IVF Babble

Single Indian Women and Parenthood

In some countries, sperm and egg donation is becoming much more commonplace than just a few years ago

With the advent of better procedures and technology along with the changing of the old school guard when it comes to how people conceive – especially for single women. But the number of women (and men) of Indian heritage seeking to use sperm or egg donors is extremely low.

This is in keeping with the low numbers of men and women from Asian and Black backgrounds seeking any fertility treatments at all, even as couples.

35 year old Vee is a business analyst based in London, and is of British-Gujarati descent

She’s told Vogue magazine that in her community, the only path to motherhood that was ever discussed was marriage.

But she’s about to undergo fertility treatment to create and store embryos using her own eggs and donor sperm. She’s chosen a sperm donor based on the characteristics that resemble her heritage – large brown eyes, dark wavy hair and light west Indian skin. But with so few Indian male donors, Vee has had to use sperm from a European bank.

Her parents immigrated to the UK in the 1970s and have supported their daughters’ decision to approach parenthood as a single woman. But Vee’s extended family probably won’t be as open minded.

“There were zero examples of IVF around me”, Vee told Vogue. “As Indian women, our success is marked differently by our culture. There is shame in independence. It is not celebrated as it might be among white women. If I was a guy I’d be one of the most eligible around, but girls are talked to about marriage from such a young age, the expectation is to graduate from university, get married and have kids. I chose my career. I had to get over, ‘What would people think of me?’”

“The voices of Indian girls like me are still so few. I make a point of talking to friends about this topic – one simply didn’t know how she’d ever approach it with her mum. I know Indian and Black women who are older and can’t conceive anymore and regret that it was primarily cultural reasons that stopped them exploring their options.”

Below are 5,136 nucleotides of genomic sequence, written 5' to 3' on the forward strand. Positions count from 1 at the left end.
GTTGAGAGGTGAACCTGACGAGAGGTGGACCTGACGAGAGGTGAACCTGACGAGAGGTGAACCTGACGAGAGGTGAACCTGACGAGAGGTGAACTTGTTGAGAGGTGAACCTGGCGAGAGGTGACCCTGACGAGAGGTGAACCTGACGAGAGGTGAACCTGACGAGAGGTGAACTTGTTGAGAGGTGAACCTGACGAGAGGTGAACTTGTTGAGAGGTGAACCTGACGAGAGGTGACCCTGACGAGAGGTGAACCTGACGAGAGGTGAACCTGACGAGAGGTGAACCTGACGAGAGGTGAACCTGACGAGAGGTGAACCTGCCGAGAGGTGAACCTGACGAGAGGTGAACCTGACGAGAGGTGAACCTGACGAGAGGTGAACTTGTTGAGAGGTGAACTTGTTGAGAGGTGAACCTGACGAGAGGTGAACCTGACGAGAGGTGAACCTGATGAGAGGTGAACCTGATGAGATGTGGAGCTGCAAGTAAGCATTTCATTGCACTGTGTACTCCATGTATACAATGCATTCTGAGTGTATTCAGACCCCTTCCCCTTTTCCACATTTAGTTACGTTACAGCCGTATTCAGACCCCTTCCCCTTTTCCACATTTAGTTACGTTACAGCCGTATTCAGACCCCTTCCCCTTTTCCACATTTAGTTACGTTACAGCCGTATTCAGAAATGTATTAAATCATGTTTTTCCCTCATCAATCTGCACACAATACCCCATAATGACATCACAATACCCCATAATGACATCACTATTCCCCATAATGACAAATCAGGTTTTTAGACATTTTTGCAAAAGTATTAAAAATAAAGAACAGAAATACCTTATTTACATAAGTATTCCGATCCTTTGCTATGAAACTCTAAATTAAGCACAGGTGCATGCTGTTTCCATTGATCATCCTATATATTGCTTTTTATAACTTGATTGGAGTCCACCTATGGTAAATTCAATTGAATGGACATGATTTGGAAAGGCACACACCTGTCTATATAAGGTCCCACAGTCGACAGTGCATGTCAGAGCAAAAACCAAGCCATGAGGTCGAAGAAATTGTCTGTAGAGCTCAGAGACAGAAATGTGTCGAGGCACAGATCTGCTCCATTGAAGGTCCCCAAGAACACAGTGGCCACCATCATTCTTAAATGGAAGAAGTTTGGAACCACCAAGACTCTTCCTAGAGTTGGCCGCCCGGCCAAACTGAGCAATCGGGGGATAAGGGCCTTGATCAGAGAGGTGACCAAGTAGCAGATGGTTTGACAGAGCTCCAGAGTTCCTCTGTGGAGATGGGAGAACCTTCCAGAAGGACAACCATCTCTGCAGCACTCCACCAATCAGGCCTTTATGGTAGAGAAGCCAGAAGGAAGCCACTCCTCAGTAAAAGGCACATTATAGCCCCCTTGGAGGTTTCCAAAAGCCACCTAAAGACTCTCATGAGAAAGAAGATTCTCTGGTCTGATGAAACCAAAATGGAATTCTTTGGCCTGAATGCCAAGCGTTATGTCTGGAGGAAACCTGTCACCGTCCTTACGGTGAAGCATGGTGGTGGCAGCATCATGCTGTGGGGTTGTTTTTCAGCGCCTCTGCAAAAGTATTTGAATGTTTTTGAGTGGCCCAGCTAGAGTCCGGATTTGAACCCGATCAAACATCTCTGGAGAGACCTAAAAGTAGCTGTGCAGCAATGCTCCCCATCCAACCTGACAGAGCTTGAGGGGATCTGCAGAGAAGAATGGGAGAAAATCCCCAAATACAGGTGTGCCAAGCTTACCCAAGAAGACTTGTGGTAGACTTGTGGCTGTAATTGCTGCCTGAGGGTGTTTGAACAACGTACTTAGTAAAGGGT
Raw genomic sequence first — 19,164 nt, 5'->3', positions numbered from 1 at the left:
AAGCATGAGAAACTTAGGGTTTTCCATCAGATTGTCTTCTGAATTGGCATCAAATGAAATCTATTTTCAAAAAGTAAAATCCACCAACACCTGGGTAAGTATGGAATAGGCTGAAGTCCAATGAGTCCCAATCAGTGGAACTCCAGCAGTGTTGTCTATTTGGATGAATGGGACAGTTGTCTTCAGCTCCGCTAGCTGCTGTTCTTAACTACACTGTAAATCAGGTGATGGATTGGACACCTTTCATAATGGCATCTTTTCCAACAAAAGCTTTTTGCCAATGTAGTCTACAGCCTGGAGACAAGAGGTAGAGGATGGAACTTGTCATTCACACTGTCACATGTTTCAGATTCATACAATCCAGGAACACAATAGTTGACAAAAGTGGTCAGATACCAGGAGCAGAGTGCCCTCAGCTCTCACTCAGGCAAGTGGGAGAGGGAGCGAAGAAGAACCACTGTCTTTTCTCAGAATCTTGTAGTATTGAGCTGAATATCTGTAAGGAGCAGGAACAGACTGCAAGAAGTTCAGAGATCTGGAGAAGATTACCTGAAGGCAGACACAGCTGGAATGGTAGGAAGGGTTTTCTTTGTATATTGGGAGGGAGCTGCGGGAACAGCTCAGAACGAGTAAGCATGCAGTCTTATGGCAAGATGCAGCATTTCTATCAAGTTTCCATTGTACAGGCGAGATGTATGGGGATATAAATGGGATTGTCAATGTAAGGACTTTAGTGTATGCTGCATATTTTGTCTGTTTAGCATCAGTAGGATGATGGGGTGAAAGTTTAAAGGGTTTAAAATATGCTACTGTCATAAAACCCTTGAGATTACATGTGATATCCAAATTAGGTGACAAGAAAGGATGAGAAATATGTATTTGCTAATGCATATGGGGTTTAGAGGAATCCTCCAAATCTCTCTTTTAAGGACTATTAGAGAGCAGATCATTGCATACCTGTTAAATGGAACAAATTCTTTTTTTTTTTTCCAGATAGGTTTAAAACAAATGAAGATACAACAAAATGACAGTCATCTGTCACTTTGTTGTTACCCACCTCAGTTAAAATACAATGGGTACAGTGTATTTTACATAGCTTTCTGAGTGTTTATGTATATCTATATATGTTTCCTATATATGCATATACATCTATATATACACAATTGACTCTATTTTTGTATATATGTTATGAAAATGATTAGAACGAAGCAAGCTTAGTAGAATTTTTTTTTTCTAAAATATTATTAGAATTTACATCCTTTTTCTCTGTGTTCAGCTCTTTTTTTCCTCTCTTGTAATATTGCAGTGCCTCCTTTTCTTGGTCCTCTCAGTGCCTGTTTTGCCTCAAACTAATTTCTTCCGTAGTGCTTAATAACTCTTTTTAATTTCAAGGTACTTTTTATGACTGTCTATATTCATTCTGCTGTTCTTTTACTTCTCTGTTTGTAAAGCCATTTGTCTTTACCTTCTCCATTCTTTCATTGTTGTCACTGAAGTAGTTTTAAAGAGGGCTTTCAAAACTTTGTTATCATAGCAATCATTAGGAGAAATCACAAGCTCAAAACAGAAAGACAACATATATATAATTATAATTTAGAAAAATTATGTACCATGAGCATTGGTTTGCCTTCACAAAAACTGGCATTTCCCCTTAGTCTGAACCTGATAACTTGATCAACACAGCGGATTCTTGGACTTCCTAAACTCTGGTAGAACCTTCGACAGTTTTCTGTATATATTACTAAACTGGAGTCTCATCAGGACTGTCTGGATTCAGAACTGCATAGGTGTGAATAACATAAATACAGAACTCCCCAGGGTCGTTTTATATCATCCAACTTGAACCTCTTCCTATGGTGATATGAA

Due to the low numbers of Indian people using fertility services, it’s perhaps little surprise that there can be a one to two year wait for Indian egg donors

There is no wait for white women seeking an egg donor with their own characteristics. The stats show that there were 50 times more white women donating their eggs than Indian women in the UK in 2018.

22 year old Serena, who is of Punjabi descent, has twice donated her eggs, as she also believes that there is a taboo with its roots in traditions and purity

“You start talking about how women are having sex, how they’re conceiving; it taints that purity.”

“Close family and friends thought what I was doing was wonderful. But older men in the family would have been uncomfortable. It’s about the social freedoms you’ve been exposed to. In traditional India, fertility, menstruation, that whole area of a woman’s body is taboo. English people are further ahead in talking about it. For my grandparents’ generation, women are pure and they are baby-makers. You can wait for the evolution towards ideologies of women’s social and sexual freedom to emigrate to these cultures. If you want it to move fast, we can raise our voices.”

“To women who are on the fence about donating or going through treatment but think it’s taboo – leave behind old-fashioned, misogynistic ideologies because that’s all they are. You’re no less of a woman because you need to go through a process to make your next generation.”

Vee adds, “No woman should miss out on what could be the most beautiful journey of her life because someone else considers it shameful. I have zero shame and anxiety now. My worth, my values, are not determined by a community that doesn’t know me; they’re determined by me.”

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